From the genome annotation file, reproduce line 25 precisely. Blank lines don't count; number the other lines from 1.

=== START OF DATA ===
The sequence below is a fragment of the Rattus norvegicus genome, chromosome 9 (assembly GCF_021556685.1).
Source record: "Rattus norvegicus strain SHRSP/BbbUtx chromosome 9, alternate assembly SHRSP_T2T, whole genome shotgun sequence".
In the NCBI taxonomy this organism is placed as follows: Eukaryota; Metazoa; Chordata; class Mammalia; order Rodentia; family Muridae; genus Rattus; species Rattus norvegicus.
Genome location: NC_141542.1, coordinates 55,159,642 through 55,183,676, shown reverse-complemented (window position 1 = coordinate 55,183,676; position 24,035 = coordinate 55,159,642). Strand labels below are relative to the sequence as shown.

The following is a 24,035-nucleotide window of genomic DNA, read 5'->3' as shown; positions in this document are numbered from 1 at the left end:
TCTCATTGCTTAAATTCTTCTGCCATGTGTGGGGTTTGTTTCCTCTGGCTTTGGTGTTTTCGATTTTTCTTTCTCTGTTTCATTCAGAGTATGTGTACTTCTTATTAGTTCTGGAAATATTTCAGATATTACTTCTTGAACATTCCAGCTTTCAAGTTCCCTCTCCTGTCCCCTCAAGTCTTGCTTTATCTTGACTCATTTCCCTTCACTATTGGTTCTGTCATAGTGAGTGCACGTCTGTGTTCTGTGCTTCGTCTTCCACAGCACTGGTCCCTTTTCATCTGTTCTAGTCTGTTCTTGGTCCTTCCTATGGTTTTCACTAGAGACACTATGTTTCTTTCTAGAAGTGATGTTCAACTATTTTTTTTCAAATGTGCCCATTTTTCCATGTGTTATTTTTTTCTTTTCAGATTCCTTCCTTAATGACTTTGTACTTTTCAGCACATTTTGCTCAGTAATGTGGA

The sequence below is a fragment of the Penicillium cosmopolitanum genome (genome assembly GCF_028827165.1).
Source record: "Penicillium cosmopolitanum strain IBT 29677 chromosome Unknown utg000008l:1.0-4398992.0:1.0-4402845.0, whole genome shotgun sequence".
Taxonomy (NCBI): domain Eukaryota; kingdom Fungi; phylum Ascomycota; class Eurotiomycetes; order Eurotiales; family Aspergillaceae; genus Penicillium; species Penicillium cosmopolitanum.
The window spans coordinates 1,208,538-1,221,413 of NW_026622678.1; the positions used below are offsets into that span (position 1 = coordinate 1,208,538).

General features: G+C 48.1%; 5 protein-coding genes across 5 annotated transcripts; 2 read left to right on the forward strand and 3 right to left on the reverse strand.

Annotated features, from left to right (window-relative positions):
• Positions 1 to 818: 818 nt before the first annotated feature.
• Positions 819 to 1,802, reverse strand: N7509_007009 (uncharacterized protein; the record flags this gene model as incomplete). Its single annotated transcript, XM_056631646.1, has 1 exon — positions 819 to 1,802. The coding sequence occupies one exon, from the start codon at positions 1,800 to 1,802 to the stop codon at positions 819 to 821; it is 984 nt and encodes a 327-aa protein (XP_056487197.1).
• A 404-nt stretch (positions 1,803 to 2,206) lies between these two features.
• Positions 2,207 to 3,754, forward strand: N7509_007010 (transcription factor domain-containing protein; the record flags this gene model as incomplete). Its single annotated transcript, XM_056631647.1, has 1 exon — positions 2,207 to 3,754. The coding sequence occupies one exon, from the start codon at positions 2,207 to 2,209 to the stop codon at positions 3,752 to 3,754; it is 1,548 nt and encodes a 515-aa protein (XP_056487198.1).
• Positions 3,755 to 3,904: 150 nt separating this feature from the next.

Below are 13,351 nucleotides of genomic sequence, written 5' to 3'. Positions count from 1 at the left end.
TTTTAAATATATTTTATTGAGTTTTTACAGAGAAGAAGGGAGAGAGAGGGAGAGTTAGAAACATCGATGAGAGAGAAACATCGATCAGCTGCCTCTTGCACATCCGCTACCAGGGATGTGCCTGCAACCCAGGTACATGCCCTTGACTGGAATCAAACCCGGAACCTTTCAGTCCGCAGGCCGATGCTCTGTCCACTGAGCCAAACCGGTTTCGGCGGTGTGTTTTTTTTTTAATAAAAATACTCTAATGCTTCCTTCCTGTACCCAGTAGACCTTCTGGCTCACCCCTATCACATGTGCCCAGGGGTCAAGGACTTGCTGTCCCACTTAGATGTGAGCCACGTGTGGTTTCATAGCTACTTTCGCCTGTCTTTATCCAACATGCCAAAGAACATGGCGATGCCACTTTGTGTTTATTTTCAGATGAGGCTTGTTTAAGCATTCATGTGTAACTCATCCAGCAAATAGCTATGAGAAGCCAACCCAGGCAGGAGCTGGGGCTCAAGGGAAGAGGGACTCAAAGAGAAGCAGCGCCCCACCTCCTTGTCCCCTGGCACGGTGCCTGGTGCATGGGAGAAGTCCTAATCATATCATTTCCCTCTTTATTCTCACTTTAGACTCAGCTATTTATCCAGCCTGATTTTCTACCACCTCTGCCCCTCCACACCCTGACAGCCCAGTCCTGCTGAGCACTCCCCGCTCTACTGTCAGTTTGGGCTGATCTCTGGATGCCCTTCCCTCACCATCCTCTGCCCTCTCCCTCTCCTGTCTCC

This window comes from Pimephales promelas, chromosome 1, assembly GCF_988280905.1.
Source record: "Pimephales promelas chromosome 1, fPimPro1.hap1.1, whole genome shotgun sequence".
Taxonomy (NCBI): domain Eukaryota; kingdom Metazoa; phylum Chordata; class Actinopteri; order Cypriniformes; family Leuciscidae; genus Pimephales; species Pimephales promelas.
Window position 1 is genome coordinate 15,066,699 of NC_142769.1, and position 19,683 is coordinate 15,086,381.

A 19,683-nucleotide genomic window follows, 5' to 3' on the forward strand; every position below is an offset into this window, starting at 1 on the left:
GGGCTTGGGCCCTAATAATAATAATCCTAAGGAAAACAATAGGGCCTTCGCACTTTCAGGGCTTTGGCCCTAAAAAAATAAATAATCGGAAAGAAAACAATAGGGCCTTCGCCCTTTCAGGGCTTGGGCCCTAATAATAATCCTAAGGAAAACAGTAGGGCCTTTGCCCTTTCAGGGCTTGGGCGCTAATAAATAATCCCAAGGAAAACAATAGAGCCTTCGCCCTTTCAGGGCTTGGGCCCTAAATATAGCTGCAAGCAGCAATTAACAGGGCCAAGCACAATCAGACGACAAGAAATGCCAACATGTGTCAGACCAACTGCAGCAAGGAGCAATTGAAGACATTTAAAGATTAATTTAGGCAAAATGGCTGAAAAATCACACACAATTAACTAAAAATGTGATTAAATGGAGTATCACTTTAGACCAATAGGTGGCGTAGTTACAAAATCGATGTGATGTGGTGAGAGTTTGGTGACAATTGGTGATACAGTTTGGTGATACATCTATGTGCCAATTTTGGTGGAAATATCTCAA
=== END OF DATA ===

GGGCTTGGGCCCTAATAATAATAATCCTAAGGAAAACAATAGGGCCTTCGCACTTTCAGGGCTTTGGCCCTAAAAAAATAAATAATCGGAAAGAAAACAATAGGGCCTTCGCCCTTTCAGGGCTTGGGCCCTAATAATAATCCTAAGGAAAACAGTAGGGCCTTTGCCCTTTCAGGGCTTGGGCGCTAATAAATAATCCCAAGGAAAACAATAGAGCCTTCGCCCTTTCAGGGCTTGGGCCCTAAATATAGCTGCAAGCAGCAATTAACAGGGCCAAGCACAATCAGACGACAAGAAATGCCAACATGTGTCAGACCAACTGCAGCAAGGAGCAATTGAAGACATTTAAAGATTAATTTAGGCAAAATGGCTGAAAAATCACACACAATTAACTAAAAATGTGATTAAATGGAGTATCACTTTAGACCAATAGGTGGCGTAGTTACAAAATCGATGTGATGTGGTGAGAGTTTGGTGACAATTGGTGATACAGTTTGGTGATACATCTATGTGCCAATTTTGGTGGAAATATCTCAA